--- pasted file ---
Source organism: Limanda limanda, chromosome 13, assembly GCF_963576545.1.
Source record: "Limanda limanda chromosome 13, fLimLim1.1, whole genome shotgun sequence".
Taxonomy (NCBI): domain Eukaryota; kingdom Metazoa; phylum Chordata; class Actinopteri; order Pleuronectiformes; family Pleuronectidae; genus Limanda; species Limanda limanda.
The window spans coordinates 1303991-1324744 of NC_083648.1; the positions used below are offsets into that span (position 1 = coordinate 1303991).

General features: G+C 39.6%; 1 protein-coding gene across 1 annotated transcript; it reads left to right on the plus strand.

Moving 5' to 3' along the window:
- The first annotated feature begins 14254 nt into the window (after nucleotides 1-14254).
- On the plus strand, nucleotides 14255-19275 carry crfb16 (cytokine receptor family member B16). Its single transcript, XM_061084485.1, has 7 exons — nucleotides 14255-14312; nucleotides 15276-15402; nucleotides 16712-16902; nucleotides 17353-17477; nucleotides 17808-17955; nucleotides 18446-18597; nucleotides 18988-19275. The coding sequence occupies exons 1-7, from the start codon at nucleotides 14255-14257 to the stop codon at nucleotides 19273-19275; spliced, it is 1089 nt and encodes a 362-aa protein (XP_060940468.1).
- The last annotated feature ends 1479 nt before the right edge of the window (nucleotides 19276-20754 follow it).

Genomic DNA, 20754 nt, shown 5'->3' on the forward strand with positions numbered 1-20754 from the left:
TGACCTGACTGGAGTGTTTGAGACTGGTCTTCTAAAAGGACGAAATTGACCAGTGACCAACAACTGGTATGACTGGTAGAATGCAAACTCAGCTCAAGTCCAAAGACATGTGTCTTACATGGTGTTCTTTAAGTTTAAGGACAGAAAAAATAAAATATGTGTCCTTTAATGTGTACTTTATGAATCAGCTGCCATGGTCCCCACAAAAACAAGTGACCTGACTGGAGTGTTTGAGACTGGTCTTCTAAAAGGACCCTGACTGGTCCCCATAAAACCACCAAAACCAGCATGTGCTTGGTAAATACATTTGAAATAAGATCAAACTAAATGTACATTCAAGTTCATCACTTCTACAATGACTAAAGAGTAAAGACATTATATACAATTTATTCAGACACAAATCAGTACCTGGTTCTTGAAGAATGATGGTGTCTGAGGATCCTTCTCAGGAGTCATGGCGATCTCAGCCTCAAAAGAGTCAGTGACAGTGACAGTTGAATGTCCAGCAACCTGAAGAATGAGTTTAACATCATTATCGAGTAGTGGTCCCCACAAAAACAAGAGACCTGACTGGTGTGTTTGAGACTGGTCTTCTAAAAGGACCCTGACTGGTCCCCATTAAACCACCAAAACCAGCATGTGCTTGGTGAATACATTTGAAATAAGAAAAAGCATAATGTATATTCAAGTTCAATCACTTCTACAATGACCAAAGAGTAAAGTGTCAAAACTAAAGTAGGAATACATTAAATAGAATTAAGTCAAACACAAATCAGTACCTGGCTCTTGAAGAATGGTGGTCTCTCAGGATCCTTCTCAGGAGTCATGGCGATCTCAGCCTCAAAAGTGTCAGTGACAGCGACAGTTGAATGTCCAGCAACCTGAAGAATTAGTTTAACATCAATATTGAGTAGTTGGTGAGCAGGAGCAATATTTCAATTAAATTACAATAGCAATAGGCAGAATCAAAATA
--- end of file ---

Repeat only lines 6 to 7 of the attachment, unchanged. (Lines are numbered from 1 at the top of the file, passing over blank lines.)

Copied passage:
Moving 5' to 3' along the window:
- The first annotated feature begins 14254 nt into the window (after nucleotides 1-14254).